Every so often, when I am feeling particularly mortal, I pick up my high school yearbook and look at the other 900 some odd faces of my confreres at Forest Hills High School – circa 1955. As I write that number and understand that it is fifty five years ago, I marvel that I am even still around. At least two of you on this list graduated with me and will understand the specifics of what I am going to say.

We have all gone on our individual merry ways. The faces in the book have aged, as would be appropriate for those in their early 70’s. Somehow, the memories are as fresh today as they were at the moment of graduation on that hot day in June at Forest Park. Funny how you don’t understand how many of those faces are integrated into the fabric of your life without even knowing it.

I see Pete’s face and wish that I could talk to him and tell him that his constant quest for the answers to tests ( with concomitant threats) made me a stronger person. I was never the tallest or structurally larger than most of the kids in my class. After all, I was about two years younger than most of them. There was some stubborn streak about my hard earned knowledge that I did not want to give away. Not that I was a great student, but I really studied hard and Pete didn’t.

Siggie’s face reminds me that I never got beat up in high school because Sig was my friend and sometime protector. He was a person of prodigious strength and physical capability. I actually spoke to him a few months ago to reconnect and find out what his life was life after high school. He was a terrific baseball player, with a rifle arm and a the ability to hit the ball over 400 feet in high school. He actually had an entire Spring training with the Brooklyn Dodgers. He told me that he was at the tag end of a double header on a hot Florida day when he decided that standing in the outfield for the next 10 or so years was not what he wanted to do.

Then there is the face of Bernie, class clown and Yiddish linguist extraordaire, whose emails to me are full of the spritely spirit of his high school days. He used to carry around, what I thought was a rubber chicken, through the halls of Forest Hills high school during his senior. It was only during our fiftieth reunion that he told me that it was a real chicken that he got from the cafeteria in the morning.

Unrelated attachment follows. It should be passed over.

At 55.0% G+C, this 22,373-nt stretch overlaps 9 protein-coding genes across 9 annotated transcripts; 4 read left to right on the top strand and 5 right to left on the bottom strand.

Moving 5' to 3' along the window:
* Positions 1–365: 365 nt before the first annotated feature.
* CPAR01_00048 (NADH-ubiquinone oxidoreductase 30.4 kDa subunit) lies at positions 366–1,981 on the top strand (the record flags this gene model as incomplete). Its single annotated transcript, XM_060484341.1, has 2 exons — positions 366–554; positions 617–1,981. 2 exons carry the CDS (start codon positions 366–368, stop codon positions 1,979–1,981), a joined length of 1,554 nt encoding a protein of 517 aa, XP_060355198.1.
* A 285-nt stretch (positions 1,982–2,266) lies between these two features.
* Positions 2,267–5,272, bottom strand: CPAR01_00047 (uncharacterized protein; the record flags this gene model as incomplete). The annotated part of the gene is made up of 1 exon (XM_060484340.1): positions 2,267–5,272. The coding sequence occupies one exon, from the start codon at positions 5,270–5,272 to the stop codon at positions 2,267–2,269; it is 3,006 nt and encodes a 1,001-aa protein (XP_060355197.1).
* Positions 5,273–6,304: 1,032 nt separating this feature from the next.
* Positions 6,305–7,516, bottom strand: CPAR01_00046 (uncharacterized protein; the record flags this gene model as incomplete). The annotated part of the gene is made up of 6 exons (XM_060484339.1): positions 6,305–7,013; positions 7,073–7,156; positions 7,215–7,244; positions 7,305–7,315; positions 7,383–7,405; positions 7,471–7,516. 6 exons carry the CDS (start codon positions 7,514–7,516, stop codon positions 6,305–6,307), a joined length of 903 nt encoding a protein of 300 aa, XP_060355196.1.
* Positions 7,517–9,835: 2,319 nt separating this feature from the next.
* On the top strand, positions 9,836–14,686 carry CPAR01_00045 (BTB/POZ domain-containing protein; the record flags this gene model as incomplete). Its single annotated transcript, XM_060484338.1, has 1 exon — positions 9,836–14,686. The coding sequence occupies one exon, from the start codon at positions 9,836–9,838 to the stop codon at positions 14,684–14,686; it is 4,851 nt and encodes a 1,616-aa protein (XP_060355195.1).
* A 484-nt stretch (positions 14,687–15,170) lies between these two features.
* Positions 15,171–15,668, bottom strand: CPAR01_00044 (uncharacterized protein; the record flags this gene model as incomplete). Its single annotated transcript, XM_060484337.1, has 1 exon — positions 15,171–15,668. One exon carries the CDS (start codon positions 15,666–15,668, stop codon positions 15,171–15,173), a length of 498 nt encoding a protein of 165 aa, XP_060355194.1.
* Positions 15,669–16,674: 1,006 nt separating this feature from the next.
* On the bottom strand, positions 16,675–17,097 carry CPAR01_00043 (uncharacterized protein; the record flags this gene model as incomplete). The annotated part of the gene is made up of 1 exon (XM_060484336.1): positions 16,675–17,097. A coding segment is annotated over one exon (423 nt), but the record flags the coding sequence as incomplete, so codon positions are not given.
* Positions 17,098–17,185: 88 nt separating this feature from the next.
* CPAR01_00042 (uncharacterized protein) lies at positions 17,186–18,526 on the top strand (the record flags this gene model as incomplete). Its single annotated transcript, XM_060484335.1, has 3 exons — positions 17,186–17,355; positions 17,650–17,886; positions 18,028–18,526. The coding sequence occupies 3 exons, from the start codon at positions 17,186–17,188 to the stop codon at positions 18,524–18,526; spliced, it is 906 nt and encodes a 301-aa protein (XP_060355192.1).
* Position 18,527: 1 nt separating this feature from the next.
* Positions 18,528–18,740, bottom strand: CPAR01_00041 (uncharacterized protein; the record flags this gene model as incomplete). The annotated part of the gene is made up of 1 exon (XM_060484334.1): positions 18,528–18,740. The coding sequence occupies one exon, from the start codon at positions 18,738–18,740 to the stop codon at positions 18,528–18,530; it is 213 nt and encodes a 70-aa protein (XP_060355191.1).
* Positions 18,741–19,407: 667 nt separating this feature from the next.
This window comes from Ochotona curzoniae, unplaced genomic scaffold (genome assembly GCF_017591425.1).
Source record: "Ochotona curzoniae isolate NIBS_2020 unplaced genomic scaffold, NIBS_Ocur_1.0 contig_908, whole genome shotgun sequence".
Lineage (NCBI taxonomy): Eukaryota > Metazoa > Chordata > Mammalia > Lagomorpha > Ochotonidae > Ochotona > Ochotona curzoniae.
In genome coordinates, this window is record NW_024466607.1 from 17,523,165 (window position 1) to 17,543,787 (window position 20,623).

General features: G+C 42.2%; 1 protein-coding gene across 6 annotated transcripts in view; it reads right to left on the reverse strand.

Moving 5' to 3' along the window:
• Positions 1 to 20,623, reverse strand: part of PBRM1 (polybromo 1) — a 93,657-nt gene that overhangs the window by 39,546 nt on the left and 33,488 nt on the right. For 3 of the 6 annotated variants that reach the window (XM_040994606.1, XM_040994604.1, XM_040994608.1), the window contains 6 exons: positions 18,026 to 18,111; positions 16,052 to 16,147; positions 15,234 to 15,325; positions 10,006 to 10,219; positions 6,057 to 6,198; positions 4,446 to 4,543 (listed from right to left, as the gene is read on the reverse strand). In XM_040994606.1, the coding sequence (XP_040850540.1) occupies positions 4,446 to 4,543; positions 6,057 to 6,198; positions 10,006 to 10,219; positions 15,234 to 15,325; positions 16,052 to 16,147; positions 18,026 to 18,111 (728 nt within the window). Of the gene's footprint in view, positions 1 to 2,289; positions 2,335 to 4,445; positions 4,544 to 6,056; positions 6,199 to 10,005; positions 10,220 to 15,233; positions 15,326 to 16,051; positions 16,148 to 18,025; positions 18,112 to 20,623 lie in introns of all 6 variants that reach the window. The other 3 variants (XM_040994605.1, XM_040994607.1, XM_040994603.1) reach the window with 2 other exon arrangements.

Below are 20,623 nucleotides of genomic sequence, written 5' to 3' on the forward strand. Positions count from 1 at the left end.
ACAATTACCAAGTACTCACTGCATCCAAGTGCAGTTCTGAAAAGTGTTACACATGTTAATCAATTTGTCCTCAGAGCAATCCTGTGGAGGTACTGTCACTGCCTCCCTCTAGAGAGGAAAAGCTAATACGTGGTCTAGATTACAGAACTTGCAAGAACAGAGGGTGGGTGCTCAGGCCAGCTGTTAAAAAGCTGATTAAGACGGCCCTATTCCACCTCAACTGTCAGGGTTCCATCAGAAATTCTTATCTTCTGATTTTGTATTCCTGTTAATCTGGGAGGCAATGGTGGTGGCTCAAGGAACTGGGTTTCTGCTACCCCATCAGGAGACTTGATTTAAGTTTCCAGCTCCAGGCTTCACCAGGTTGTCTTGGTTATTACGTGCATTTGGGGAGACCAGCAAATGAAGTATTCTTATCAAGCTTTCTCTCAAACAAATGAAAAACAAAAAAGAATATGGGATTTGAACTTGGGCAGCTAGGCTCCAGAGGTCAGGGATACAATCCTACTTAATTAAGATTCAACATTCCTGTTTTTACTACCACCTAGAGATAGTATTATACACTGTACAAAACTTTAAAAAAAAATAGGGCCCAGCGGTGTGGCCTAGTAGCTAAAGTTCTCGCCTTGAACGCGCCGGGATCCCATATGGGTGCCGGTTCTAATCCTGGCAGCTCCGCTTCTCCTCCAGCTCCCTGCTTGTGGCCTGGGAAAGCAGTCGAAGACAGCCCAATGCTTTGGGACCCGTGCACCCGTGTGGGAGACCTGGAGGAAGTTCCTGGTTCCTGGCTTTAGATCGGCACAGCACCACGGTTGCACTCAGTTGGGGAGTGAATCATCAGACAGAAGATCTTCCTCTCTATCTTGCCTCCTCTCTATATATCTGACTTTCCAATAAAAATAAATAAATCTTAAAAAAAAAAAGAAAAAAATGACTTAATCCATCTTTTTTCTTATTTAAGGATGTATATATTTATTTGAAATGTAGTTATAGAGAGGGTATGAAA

One of our lot was a successful cardiologist, who had his patients put him in their wills. Some of them died soon after of mysterious ailments. He was accused of murder and was sentenced to prison. Not sure for how long,or whether he is still there.

Saul changed his name to Mel and is now a well known character actor in Hollywood. He comes to a few of the mini-reunions and is still the same guy that he was then. You can see him on the t.v. show Alias, which must now be in reruns. He plays a mysterious character, spy, and you never know if he is a good guy or bad guy. I vote for a good guy.

Bruce never forgets a pitch that he has thrown. He was the Bobby Shantz ( if you know who that is) of our baseball team. He is still the diminutive fellow that he was then. He has continued with his love of baseball and has won a number of senior baseball championships. He is fond of telling me the pitches that he threw to strike me out.

Where in the world in Rosalie? If you look at her face in the yearbook, you can tell that she was immaculately groomed and coiffed. She wore the most elegant of clothes on a daily basis. I guess her folks must have had some dough. She wore a different outfit every day. She was quiet and rarely spoke up in class. She had a smile for those people who spoke to her.

I wonder whether any of the predictions of what we were going to do in life came true. Under my picture is the word accounting. I tried that for a year and one half and it sent me into the service. I caught up with accounting much later on with life when I became responsible for many millions of the people’s money.

I caught up with Laurel ( pronounced LAUrel) just a few years ago. She was the person who welcomed me to junior high school when I transferred there in 1950. She is still the nice person that she was then with many tales to tell me about her life after high school. It was great to see her.

How about the two basketball players, Don and Al who went to a college called Oglethorpe in Georgia and were never heard from again. I caught up with Don at our reunion and he has never seen Al since those times.

The faces stare up at you, just waiting for some sort of recognition. The faces are so young and so hopeful. I hope that many of them found the happiness that they were looking for in their personal lives and careers. We had a bevy of successful students in our class, one of whom I believe was a genius. We have parted from each other, but I will always have the yearbook.


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